Pizza, eyeglasses, the ice cream cone. All wonderful things, right? You can thank the Italians for those three items.
The bean bag chair too.
The first bean bag chair was invented fifty years ago by three Italians for a company called Sacco in 1968. A lot has changed since that first bean bag was mass produced. Today, most sensible people realize that it's much better to rest on a chair filled with foam. Beans aren't worth a hill of beans when it comes to seating.
The First Bean Bag Chair
Piero Gatti, Cesare Paolini and Franco Teodoro were commissioned by Sacco in 1968 to design a new type of chair that would appeal to a young demographic that desired new materials and counter-culture. They called it the "shapeless chair" and it was completely different. The chair was tear-drop in shape with a spot for sitting and a tall back support. The Sacco shapeless chair was filled with synthetic polyvinyl chloride beads, or PVC.
The leather shell paid homage to the great leather craftsmanship that Italy was known for, and the stitching on the Sacco shapeless chair was superb, which assisted in creating a consistent seating surface.
The Hippie Chair
In the late 1960s, the hippie counter culture was in full swing. Hippies wanted to opt out of traditional society, seeking new experiences and new items for their lifestyle. The Sacco bean bag chair was popular with hippies in Italy: the young, apartment-sharing college students and dropouts who flopped themselves onto the new piece of furniture. It was also popular because it could easily be tossed in the back of a car or van.
The three Italian designers believed that their new chair would be popular because it created a symbiotic relationship with the user. When no one was sitting in a traditional chair it still held its form as a chair. It looked like a chair, it acted like a chair, and it was a chair once and always. But a bean bag wasn't truly formed into a chair until a person sat on it, when it worked in unison with their body to become a chair. It needed a person to become what it truly was.
The 1970s: The Golden Age of Bean Bag Chairs
After its popularity in Italy in the late 1960s, the bean bag chair was soon available as soft seating almost anywhere in the world. In the 1970s, bean bags were popular in Europe, Asia, and in North America, where they boomed on college campuses.
But the first commercially successful bean bag chairs were not like the original Sacco bag created in Italy. The popular bean bags of the 1970s were cheaper products with lower quality covers and beans that flattened rather quickly. They were inexpensive, and millions were sold.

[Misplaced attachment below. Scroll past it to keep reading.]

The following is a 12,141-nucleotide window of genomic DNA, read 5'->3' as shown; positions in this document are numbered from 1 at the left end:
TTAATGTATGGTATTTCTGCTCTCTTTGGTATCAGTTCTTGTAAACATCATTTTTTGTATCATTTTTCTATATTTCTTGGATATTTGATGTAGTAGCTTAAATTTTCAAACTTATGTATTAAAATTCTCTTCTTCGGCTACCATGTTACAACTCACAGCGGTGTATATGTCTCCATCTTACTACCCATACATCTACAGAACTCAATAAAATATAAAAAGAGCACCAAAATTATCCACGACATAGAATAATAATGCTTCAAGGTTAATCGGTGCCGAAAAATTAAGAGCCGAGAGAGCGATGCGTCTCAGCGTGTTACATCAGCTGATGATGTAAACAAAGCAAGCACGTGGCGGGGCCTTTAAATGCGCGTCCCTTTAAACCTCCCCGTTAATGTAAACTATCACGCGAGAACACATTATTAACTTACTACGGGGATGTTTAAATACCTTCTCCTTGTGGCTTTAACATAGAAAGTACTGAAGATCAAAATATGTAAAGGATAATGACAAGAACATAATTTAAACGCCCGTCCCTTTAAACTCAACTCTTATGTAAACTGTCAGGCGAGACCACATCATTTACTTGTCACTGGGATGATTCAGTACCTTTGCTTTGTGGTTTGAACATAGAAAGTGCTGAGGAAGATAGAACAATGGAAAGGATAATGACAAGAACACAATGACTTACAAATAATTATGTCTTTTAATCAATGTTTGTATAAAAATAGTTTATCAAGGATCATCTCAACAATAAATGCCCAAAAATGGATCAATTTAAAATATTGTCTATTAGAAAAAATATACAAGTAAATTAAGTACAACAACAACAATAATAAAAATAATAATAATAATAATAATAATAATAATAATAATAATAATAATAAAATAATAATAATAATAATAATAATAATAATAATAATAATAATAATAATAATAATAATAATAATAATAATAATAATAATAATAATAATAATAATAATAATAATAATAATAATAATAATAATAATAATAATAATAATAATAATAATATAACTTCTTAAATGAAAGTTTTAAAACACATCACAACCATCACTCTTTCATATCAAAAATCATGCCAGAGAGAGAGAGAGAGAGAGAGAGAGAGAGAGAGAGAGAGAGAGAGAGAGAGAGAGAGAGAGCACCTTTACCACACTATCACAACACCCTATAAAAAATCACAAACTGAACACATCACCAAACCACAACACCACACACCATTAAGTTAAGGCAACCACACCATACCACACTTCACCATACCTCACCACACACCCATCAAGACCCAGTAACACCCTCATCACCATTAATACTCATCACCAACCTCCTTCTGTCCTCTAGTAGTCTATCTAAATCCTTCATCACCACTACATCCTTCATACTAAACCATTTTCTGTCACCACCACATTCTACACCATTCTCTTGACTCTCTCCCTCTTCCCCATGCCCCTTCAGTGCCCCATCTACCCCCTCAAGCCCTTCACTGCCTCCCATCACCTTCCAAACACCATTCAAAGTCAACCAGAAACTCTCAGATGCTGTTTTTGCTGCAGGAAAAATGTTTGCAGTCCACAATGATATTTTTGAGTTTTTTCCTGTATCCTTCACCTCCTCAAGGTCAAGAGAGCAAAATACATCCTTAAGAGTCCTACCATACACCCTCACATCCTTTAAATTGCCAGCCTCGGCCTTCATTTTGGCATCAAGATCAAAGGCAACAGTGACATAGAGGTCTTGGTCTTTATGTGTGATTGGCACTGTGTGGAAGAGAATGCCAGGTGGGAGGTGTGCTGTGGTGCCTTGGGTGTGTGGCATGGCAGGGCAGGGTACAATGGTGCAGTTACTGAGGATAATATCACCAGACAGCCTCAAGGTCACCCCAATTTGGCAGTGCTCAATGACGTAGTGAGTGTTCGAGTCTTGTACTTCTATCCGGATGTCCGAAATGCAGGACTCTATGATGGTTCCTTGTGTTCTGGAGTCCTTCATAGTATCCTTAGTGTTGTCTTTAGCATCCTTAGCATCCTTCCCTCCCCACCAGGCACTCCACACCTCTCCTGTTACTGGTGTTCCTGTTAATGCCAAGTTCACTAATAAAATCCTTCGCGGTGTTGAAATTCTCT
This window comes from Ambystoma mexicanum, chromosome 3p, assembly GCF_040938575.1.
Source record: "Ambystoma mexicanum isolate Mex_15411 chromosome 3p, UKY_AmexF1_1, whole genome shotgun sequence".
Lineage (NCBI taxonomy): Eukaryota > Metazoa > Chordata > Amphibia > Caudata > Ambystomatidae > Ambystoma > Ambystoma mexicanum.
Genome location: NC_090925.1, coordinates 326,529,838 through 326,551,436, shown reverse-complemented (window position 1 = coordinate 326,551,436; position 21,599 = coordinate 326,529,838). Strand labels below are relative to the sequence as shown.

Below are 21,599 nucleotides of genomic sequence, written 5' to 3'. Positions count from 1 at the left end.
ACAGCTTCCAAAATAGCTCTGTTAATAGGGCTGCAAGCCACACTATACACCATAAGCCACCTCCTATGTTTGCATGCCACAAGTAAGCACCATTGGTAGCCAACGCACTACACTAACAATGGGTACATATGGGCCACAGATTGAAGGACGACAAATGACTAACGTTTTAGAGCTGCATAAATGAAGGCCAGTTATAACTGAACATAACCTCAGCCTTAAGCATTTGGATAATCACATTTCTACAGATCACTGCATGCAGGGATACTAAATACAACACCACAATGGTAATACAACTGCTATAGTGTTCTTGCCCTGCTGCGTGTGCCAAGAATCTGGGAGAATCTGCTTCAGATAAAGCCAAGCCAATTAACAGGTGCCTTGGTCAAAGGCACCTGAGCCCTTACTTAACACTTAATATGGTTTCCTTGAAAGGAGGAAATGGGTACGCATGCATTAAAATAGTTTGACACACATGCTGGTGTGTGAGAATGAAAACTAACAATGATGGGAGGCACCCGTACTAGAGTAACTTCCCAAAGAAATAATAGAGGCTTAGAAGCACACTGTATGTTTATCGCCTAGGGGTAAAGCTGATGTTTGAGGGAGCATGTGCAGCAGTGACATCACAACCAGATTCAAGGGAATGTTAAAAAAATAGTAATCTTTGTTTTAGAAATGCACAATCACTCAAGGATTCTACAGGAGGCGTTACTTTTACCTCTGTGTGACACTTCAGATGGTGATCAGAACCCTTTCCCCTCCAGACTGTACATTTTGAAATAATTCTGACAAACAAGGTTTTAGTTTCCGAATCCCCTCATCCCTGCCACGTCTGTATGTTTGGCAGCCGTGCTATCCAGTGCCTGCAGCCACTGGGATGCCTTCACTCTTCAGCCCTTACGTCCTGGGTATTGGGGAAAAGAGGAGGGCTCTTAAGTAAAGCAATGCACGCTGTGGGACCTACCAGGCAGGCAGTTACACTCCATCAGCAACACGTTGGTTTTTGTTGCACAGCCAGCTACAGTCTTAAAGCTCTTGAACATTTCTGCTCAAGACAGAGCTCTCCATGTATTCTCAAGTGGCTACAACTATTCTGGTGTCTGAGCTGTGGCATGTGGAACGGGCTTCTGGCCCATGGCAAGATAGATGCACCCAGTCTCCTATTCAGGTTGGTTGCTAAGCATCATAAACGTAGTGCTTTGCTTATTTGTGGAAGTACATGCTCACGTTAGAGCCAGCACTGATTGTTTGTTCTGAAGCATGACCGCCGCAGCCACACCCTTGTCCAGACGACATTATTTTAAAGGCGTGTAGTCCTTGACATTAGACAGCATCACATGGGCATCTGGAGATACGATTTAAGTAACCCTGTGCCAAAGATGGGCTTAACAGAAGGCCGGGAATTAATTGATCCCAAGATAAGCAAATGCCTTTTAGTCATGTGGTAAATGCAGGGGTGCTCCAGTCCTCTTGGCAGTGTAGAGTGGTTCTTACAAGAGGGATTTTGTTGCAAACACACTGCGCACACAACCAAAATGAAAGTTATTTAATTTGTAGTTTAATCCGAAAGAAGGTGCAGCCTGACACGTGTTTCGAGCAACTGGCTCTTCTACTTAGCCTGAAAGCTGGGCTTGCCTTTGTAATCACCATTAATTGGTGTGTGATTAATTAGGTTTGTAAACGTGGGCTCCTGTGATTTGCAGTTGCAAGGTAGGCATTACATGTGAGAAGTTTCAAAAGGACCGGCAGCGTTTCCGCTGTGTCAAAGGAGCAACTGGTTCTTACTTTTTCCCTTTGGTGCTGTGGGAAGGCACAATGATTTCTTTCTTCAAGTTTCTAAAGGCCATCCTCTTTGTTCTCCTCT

The bean bag chairs of the 1970s matched the aesthetic of that era: bold, bright colors and lively prints.
The Great Exodus
In the 1980s many companies shifted their manufacturing to China and other foreign countries where material costs were very low and labor was cheap. The only thing manufacturers cared about was how cheaply and quickly they could make bean bags. Mass production of low-quality products was the craze.
During this period and into the 1990s, bean bags were stagnant. The sales of bean bag chairs flattened, just like the expanded polysterene (EPS) they were filled with.
It seemed as if bean bag chairs might go the way of lava lamps, pet rocks, moon boots, and other fads. But a big change was around the corner, and that resurgence was called...
Foam-Filled Bean Bag Chairs
Most "bean" bag chairs are filled with polysterene beans. Those little "pellets" are cheap to make and easy to blow into any shape. But they don't last long. Eventually, after being squashed and sat on many times, they will flatten. It's science.
But quality furniture doesn't flatten that easily because the "comfort" part of a comfortable arm chair or couch is made of foam. About 20 years ago, a few companies realized that a "bean" bag chair was much more comfy without the beans. Foam also lasted much longer. The future was filled with foam.
Once people realized that bean bag chairs could be very comfortable and last a long time, they wanted them made to high standards. Luckily, at the same time, there was a consumer-driven trend toward better quality, (often hand-crafted) products. In many ways consumers were forcing manufacturers to look backwards to find better ways to make things.
The high-quality foam-filled bean bag chair, like the one made by Xorbee, has furniture-grade, hand-sorted foam inside. It has an inner liner to secure the foam against spills and to allow the cover to be removed and washed. The covers are hand-stitched and expertly crafted so they stand up against wear and tear.
Bean bags of the 21st century offer many cover choices, such as twill, suede or microsuede, leather, and fur. These high-quality foam-filled chairs are more stylish, making consumers more likely to show them off. The modern bean bag chair has graduated from the kids room and the dorm room to the living room and home theater.
At the same time, foam-filled bean bag chairs with quality covers are more durable. That means the consumer has a choice between the cheaper $90 bag and the premium bags available from Xorbee and competitors.
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